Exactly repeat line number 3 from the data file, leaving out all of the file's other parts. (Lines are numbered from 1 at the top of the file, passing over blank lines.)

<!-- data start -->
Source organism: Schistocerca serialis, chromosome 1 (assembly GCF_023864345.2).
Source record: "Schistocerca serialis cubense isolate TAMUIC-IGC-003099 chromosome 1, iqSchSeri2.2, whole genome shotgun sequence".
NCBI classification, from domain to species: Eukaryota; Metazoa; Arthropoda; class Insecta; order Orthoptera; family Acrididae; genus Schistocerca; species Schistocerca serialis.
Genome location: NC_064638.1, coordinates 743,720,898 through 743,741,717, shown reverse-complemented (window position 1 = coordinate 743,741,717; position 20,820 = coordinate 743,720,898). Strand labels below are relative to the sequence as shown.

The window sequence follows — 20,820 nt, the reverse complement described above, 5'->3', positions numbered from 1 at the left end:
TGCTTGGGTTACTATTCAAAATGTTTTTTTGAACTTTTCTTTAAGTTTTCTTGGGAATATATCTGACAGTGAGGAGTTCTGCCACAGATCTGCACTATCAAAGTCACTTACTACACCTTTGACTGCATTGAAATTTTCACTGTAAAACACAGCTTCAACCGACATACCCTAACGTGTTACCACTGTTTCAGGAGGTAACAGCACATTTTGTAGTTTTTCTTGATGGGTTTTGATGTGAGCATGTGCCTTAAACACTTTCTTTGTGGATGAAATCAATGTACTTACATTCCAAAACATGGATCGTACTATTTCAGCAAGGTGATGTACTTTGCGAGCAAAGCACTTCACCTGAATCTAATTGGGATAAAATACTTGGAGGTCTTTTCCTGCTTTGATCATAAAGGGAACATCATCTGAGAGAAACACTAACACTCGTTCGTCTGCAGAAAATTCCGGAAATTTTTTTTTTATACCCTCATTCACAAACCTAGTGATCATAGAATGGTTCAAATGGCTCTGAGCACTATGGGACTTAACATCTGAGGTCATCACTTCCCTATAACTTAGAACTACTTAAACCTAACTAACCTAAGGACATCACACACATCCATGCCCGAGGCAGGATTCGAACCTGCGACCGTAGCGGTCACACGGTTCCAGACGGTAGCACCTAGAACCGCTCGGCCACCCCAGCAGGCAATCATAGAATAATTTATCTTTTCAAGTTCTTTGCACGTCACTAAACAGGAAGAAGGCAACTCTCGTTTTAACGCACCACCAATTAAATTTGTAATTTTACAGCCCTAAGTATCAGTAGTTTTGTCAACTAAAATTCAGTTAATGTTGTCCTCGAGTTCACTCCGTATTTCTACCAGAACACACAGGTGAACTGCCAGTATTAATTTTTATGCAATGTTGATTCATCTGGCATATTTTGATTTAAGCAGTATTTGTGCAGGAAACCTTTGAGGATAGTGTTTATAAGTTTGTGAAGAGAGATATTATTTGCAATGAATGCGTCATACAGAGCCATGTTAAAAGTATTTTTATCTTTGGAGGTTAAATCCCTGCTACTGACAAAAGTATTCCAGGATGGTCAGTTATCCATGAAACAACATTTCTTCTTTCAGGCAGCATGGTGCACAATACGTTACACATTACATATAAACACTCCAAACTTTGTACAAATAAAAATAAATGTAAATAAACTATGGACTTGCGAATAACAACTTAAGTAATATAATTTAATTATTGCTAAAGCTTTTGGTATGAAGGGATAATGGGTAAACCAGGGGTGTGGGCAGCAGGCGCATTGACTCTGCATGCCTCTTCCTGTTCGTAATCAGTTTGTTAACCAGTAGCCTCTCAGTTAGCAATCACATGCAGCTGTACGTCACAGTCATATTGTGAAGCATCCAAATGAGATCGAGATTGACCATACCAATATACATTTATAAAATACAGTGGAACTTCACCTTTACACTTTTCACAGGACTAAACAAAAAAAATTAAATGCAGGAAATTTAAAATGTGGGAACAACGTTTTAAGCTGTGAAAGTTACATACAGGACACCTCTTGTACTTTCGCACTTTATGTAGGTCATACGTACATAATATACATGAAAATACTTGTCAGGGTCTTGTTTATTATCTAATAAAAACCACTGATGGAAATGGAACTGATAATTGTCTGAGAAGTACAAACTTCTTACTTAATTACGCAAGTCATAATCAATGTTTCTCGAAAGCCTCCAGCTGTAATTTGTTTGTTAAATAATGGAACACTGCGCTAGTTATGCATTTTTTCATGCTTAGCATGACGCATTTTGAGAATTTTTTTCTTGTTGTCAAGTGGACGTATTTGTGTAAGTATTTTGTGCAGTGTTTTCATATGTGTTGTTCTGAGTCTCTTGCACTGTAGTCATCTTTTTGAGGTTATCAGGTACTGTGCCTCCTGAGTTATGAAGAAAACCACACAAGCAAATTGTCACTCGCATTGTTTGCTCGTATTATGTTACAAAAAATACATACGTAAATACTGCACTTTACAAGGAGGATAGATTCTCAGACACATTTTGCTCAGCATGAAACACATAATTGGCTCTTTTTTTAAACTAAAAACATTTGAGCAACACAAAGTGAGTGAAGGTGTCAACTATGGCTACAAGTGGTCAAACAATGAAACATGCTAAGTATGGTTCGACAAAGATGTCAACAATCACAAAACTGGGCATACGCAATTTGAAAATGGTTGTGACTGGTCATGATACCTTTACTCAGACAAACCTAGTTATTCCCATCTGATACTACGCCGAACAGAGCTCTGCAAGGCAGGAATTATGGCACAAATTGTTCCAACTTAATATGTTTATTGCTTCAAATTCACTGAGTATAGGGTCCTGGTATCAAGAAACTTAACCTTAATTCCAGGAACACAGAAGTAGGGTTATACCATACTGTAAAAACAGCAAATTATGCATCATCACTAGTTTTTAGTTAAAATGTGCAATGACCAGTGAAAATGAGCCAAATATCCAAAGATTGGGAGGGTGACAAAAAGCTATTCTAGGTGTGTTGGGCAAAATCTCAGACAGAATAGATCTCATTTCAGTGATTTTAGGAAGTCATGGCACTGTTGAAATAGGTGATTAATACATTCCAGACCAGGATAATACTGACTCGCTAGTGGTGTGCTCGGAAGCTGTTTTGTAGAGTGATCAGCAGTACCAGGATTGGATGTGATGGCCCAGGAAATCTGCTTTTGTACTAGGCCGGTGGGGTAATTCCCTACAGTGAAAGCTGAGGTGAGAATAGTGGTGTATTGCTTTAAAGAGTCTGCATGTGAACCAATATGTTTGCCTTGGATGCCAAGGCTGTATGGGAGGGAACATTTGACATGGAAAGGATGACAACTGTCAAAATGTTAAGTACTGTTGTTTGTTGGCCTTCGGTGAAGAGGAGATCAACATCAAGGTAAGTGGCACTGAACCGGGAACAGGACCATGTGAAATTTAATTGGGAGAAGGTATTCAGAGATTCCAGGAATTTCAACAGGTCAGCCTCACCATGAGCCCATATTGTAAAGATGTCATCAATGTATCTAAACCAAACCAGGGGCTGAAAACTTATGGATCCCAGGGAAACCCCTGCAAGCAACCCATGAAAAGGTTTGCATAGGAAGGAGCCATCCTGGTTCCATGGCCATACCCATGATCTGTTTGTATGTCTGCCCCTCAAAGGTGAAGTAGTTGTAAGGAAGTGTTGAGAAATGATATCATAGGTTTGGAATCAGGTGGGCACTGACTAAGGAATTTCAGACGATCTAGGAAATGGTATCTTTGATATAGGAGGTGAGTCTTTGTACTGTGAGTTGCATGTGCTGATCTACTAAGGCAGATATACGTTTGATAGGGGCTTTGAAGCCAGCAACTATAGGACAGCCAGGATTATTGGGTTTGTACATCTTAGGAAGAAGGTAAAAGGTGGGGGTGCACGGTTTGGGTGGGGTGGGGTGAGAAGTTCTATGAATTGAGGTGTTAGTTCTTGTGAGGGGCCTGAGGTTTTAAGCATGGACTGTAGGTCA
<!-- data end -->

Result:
NCBI classification, from domain to species: Eukaryota; Metazoa; Arthropoda; class Insecta; order Orthoptera; family Acrididae; genus Schistocerca; species Schistocerca serialis.